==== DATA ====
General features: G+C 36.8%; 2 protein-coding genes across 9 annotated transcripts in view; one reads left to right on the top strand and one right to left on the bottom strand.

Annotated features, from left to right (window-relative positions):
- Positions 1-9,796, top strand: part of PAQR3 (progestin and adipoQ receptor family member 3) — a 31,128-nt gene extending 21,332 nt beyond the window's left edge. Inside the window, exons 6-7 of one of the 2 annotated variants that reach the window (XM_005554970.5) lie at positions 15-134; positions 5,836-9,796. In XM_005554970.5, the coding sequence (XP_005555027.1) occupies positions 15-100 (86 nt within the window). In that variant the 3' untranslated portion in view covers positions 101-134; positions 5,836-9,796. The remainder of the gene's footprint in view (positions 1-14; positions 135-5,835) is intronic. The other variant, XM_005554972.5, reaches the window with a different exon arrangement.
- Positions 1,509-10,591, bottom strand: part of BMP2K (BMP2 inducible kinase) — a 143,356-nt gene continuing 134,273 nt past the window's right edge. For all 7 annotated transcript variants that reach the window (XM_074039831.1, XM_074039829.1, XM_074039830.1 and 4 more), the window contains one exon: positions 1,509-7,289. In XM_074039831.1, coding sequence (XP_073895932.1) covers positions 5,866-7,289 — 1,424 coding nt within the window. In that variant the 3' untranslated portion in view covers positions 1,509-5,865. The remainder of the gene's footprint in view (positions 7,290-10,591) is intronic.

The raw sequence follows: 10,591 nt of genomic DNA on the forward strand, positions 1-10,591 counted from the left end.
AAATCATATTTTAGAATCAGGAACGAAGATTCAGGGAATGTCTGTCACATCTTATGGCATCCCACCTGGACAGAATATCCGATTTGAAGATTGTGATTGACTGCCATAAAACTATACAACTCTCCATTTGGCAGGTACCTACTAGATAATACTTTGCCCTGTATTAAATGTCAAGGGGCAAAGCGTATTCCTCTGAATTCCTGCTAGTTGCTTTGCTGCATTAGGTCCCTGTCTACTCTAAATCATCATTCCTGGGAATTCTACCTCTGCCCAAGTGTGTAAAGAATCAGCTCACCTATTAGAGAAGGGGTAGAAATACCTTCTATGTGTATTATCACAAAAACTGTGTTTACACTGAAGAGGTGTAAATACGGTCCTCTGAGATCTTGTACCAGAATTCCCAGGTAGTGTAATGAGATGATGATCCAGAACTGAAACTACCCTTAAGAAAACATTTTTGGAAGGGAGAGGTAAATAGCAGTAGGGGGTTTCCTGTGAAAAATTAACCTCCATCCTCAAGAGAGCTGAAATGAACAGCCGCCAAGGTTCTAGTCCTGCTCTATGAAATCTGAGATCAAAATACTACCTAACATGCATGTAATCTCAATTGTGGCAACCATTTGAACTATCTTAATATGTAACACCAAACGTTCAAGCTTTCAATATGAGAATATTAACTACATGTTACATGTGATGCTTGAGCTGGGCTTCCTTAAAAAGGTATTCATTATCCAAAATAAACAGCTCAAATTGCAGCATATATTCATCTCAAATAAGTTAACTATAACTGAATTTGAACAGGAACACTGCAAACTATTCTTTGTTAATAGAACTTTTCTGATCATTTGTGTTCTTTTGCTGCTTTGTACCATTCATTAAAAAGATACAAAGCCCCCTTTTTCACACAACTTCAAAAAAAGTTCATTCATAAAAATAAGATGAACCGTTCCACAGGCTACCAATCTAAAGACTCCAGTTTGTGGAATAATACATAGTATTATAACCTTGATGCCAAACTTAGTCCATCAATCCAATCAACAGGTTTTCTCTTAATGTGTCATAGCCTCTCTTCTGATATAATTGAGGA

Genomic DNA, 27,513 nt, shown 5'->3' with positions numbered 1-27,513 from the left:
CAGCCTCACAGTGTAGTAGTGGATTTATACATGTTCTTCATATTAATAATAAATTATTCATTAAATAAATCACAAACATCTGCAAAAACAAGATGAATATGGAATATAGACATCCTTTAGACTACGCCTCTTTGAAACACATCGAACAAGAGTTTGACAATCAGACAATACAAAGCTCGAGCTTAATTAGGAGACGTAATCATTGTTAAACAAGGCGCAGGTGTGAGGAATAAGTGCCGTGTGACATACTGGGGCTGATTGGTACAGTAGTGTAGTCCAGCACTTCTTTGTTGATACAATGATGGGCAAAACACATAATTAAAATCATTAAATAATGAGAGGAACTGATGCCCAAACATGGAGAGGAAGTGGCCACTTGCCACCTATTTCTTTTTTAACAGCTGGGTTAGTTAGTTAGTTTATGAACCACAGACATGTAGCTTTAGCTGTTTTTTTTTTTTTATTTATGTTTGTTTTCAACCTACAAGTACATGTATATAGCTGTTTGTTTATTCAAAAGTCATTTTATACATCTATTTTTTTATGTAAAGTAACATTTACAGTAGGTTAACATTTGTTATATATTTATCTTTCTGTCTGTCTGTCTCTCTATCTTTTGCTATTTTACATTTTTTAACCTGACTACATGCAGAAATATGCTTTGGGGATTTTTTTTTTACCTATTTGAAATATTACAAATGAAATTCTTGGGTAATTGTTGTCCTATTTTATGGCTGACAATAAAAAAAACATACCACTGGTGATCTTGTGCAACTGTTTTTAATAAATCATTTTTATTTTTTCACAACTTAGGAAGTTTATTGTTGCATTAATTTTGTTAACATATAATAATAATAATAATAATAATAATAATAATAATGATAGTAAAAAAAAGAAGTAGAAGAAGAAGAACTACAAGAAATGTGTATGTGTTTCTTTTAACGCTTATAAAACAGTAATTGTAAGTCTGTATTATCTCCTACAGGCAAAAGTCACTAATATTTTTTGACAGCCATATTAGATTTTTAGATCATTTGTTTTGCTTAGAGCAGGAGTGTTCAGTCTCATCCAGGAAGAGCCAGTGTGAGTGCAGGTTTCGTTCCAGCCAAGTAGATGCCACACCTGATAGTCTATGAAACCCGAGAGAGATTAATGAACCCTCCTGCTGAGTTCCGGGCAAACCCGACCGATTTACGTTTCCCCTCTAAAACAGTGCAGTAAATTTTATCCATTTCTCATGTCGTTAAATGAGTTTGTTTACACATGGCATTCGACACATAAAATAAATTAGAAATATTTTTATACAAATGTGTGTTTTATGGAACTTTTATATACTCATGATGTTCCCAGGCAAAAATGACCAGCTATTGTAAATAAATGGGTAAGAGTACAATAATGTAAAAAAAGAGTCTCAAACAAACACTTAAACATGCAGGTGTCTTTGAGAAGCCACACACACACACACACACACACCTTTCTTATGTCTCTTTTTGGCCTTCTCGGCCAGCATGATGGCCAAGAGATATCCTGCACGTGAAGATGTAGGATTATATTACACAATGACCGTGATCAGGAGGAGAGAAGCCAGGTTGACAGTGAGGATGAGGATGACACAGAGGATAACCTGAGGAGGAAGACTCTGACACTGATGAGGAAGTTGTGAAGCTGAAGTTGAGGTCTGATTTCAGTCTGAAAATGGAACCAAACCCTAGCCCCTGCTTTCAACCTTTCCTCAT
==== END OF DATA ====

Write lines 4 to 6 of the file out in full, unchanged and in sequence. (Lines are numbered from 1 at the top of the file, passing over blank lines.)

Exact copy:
- Positions 1,509-10,591, bottom strand: part of BMP2K (BMP2 inducible kinase) — a 143,356-nt gene continuing 134,273 nt past the window's right edge. For all 7 annotated transcript variants that reach the window (XM_074039831.1, XM_074039829.1, XM_074039830.1 and 4 more), the window contains one exon: positions 1,509-7,289. In XM_074039831.1, coding sequence (XP_073895932.1) covers positions 5,866-7,289 — 1,424 coding nt within the window. In that variant the 3' untranslated portion in view covers positions 1,509-5,865. The remainder of the gene's footprint in view (positions 7,290-10,591) is intronic.

The raw sequence follows: 10,591 nt of genomic DNA on the forward strand, positions 1-10,591 counted from the left end.
AAATCATATTTTAGAATCAGGAACGAAGATTCAGGGAATGTCTGTCACATCTTATGGCATCCCACCTGGACAGAATATCCGATTTGAAGATTGTGATTGACTGCCATAAAACTATACAACTCTCCATTTGGCAGGTACCTACTAGATAATACTTTGCCCTGTATTAAATGTCAAGGGGCAAAGCGTATTCCTCTGAATTCCTGCTAGTTGCTTTGCTGCATTAGGTCCCTGTCTACTCTAAATCATCATTCCTGGGAATTCTACCTCTGCCCAAGTGTGTAAAGAATCAGCTCACCTATTAGAGAAGGGGTAGAAATACCTTCTATGTGTATTATCACAAAAACTGTGTTTACACTGAAGAGGTGTAAATACGGTCCTCTGAGATCTTGTACCAGAATTCCCAGGTAGTGTAATGAGATGATGATCCAGAACTGAAACTACCCTTAAGAAAACATTTTTGGAAGGGAGAGGTAAATAGCAGTAGGGGGTTTCCTGTGAAAAATTAACCTCCATCCTCAAGAGAGCTGAAATGAACAGCCGCCAAGGTTCTAGTCCTGCTCTATGAAATCTGAGATCAAAATACTACCTAACATGCATGTAATCTCAATTGTGGCAACCATTTGAACTATCTTAATATGTAACACCAAACGTTCAAGCTTTCAATATGAGAATATTAACTACATGTTACATGTGATGCTTGAGCTGGGCTTCCTTAAAAAGGTATTCATTATCCAAAATAAACAGCTCAAATTGCAGCATATATTCATCTCAAATAAGTTAACTATAACTGAATTTGAACAGGAACACTGCAAACTATTCTTTGTTAATAGAACTTTTCTGATCATTTGTGTTCTTTTGCTGCTTTGTACCATTCATTAAAAAGATACAAAGCCCCCTTTTTCACACAACTTCAAAAAAAGTTCATTCATAAAAATAAGATGAACCGTTCCACAGGCTACCAATCTAAAGACTCCAGTTTGTGGAATAATACATAGTATTATAACCTTGATGCCAAACTTAGTCCATCAATCCAATCAACAGGTTTTCTCTTAATGTGTCATAGCCTCTCTTCTGATATAATTGAGGA